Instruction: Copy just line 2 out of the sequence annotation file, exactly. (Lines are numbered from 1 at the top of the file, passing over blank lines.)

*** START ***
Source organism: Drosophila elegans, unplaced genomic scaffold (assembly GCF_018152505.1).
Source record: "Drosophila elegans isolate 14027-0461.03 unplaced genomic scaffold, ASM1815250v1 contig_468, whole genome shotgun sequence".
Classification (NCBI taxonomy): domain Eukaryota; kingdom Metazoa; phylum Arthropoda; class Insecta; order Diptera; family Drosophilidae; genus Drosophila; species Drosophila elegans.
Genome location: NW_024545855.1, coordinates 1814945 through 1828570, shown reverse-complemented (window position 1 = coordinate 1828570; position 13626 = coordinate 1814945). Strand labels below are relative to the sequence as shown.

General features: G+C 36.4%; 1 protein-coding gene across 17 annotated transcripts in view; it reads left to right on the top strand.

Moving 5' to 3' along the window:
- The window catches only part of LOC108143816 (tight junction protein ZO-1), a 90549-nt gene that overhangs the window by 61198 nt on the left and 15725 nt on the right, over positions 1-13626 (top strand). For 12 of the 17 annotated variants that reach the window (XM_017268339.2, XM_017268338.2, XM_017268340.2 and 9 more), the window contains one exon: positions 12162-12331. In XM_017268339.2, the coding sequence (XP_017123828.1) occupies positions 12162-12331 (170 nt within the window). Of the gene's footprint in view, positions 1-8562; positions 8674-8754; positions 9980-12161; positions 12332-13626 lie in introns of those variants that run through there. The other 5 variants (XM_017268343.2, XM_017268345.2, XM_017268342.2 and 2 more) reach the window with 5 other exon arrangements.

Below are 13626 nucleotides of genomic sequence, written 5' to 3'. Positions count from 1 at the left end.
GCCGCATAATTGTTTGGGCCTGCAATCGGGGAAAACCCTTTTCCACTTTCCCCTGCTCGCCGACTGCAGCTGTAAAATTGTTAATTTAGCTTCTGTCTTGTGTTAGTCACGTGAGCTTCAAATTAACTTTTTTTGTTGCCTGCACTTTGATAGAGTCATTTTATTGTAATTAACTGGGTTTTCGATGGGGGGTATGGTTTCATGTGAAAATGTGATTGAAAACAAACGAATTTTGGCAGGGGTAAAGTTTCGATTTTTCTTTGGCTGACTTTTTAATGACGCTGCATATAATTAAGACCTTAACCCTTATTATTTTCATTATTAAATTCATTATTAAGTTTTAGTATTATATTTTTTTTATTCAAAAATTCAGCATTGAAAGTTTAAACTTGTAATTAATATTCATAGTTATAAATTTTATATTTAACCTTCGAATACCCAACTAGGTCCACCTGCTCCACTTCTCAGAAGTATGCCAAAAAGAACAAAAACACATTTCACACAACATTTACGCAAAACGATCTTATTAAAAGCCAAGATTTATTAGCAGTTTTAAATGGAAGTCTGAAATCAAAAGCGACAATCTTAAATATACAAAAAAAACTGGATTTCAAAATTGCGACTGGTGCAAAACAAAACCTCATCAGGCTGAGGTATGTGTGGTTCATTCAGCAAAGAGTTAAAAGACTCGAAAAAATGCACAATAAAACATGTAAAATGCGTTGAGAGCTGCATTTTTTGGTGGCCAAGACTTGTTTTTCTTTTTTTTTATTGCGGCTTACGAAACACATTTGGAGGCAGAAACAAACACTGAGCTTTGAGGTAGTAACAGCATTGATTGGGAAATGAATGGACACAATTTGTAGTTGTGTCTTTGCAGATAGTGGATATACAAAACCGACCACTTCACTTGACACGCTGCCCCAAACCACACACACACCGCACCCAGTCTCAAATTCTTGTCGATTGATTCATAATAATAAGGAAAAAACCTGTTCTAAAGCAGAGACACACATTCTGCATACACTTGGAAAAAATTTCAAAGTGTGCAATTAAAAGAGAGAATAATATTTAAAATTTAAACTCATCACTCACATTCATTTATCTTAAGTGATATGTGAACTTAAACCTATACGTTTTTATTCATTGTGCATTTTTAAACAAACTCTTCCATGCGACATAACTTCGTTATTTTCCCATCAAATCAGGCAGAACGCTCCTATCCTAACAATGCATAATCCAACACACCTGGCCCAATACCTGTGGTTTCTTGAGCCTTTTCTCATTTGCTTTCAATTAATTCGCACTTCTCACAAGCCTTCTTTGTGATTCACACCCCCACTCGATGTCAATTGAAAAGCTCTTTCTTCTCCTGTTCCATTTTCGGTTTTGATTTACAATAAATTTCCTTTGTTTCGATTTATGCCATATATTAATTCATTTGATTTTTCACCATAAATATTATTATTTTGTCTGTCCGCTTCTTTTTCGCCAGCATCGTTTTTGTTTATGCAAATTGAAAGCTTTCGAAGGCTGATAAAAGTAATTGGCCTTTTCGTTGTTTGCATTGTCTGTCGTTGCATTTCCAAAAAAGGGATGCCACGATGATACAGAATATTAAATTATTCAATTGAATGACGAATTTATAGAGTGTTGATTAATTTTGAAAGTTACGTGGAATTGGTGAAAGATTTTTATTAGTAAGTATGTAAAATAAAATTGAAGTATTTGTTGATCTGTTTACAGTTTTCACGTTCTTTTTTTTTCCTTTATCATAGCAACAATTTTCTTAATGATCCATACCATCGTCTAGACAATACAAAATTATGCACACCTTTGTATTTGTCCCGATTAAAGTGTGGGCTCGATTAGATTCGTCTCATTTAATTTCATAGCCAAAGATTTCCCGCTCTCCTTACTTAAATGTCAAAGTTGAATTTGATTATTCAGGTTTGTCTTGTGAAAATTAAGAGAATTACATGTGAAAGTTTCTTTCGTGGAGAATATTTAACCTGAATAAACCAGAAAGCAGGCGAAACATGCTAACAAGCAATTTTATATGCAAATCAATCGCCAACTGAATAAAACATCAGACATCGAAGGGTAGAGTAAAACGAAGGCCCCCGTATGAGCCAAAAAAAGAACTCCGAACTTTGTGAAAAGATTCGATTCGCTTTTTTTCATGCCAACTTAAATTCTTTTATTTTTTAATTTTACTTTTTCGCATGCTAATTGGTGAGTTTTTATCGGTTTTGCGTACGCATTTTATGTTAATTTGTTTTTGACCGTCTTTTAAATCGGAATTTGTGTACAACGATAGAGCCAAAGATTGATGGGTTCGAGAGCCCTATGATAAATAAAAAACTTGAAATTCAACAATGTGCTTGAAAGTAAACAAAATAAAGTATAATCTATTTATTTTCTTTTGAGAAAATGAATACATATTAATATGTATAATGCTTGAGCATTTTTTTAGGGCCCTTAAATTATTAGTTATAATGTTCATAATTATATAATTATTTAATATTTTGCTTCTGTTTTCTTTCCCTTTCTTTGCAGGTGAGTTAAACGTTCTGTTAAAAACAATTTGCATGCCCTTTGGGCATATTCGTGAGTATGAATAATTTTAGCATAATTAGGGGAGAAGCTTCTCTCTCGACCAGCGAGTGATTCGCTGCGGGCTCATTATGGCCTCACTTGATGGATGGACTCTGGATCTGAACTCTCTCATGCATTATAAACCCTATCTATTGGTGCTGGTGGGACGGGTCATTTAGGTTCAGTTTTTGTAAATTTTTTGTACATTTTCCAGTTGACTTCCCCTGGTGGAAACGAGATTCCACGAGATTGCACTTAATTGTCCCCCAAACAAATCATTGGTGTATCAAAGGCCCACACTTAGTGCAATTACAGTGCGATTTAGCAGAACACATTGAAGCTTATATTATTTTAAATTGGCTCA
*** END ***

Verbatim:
Source record: "Drosophila elegans isolate 14027-0461.03 unplaced genomic scaffold, ASM1815250v1 contig_468, whole genome shotgun sequence".